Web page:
A blog about golf balls (and other stuff)

The fundamentals

Have you ever wondered why a golf ball flies through the air the way it does? It’s all thanks to the science of aerodynamics.

Aerodynamics is the study of how objects move through the air, and it plays a crucial role in the design and performance of golf balls. When a golf ball is struck with a club, it’s propelled through the air by the force of the clubhead. But as the ball flies through the air, it encounters air resistance – a force that slows it down and affects its trajectory.

So how do golf ball manufacturers design balls that can overcome air resistance and fly further and straighter? One of the most important factors is the ball’s dimple pattern. Dimples on a golf ball serve the same purpose as the tread on a tire – they create lift and reduce drag, which helps the ball stay in the air longer and travel further. Different dimple patterns can affect the ball’s trajectory and spin, so it’s important to choose a ball that suits your particular swing and playing style.

Another factor that affects a golf ball’s aerodynamics is its material. Golf balls are typically made of Surlyn, urethane, or a combination of the two. Surlyn balls are generally the most durable and tend to be less expensive, but they don’t offer as much spin or control as urethane balls. Urethane balls, on the other hand, offer better feel and control, but they can be more expensive and may not last as long as Surlyn balls.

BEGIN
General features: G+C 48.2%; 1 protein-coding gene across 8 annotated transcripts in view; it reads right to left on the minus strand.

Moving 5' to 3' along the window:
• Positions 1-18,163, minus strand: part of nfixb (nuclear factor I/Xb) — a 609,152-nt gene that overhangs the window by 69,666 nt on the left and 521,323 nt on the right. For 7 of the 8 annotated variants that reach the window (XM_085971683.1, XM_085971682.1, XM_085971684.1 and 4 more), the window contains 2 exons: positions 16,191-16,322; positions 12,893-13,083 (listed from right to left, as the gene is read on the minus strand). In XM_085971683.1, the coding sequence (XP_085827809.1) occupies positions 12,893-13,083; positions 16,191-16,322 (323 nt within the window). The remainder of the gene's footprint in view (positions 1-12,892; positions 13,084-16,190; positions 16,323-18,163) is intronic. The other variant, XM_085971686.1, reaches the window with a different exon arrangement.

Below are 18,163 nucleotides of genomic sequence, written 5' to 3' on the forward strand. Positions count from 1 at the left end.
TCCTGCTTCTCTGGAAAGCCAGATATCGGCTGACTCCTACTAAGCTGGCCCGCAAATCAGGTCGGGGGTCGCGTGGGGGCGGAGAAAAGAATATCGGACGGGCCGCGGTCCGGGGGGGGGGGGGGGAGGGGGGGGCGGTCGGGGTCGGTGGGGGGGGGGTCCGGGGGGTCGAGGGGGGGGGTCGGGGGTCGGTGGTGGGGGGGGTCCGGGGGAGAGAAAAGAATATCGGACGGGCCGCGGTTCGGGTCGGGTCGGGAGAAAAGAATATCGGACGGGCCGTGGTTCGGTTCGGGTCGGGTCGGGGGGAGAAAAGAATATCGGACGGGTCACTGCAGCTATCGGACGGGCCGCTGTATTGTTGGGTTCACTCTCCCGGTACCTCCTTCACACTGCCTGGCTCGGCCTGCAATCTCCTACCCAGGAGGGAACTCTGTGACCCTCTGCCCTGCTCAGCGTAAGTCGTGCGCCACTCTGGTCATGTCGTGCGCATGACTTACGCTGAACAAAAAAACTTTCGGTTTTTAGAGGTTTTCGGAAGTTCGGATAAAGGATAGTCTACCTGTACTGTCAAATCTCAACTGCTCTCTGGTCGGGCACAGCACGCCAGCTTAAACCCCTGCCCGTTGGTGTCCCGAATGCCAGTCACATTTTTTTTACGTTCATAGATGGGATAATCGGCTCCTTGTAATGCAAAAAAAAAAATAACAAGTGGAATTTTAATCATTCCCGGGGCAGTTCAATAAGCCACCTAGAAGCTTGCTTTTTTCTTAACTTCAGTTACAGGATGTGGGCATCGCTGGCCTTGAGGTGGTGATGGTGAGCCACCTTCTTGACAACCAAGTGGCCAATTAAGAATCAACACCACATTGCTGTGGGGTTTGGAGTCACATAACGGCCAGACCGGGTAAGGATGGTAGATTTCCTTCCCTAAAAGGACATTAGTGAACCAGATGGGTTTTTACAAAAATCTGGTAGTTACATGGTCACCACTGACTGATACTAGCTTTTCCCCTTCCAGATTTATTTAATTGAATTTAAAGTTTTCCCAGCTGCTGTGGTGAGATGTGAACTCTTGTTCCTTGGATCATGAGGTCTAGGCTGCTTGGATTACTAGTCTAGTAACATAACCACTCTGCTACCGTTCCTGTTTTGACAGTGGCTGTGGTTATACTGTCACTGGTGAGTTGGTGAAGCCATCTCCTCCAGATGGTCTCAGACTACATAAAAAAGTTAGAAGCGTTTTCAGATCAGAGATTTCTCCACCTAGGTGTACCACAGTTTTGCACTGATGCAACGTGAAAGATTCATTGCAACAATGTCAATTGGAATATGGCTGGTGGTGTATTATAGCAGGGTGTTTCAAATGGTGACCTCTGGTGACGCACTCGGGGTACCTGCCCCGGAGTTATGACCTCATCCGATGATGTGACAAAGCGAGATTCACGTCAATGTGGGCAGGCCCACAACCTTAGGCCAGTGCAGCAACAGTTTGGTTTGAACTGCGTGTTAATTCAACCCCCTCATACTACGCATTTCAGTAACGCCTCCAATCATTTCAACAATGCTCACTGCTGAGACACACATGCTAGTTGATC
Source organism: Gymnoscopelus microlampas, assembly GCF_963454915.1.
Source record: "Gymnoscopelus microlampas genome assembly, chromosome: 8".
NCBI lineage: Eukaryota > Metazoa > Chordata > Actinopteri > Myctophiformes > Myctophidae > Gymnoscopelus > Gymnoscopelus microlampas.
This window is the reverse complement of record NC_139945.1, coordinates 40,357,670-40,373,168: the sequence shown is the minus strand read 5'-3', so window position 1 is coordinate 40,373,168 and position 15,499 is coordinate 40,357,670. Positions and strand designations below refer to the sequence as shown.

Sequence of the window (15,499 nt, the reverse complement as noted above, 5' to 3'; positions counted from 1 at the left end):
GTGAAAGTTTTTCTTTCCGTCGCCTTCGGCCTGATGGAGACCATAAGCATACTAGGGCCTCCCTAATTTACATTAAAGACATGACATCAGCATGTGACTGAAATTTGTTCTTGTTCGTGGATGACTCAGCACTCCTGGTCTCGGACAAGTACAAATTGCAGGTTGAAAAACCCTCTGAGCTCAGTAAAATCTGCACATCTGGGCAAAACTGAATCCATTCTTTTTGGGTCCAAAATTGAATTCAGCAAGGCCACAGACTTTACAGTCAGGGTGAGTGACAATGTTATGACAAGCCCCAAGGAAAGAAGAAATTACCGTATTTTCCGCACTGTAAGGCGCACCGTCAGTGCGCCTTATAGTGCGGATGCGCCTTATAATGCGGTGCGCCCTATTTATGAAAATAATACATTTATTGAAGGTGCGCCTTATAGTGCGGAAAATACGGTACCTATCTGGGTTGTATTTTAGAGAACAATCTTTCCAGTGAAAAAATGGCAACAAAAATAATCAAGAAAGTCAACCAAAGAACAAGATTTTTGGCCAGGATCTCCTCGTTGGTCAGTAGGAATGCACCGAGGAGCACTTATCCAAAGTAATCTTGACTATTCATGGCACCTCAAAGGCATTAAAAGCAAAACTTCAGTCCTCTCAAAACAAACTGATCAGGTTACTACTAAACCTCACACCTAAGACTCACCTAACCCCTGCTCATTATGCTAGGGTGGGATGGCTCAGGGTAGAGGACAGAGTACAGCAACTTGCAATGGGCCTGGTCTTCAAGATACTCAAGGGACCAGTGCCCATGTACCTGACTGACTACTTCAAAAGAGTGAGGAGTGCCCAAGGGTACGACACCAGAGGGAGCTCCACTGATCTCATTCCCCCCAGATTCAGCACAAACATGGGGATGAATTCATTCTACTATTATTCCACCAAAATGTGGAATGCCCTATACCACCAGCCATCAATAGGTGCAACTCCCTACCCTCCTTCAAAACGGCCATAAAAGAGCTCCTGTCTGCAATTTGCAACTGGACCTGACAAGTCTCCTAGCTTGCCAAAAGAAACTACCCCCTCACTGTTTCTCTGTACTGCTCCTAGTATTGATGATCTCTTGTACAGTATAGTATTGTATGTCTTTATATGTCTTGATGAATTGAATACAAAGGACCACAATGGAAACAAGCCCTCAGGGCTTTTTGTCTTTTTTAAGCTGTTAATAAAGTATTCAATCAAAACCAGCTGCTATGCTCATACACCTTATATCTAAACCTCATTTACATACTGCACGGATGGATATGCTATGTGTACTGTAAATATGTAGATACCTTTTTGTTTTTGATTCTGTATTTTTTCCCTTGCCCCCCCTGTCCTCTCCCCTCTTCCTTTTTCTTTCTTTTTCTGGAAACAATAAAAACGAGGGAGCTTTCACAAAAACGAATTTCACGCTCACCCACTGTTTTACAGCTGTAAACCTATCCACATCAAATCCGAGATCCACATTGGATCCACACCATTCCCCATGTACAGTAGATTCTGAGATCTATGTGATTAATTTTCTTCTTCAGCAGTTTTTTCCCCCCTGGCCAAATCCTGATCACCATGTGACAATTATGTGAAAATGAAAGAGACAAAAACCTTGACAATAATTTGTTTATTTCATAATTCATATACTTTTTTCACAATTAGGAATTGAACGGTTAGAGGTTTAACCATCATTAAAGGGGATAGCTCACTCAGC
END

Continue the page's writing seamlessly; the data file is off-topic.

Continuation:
So next time you’re on the course, take a moment to appreciate the complex science behind the golf ball. Whether you’re using a high-tech ball with advanced dimple patterns and materials, or a simple, inexpensive ball, the principles of aerodynamics are at work to help you hit longer, straighter shots.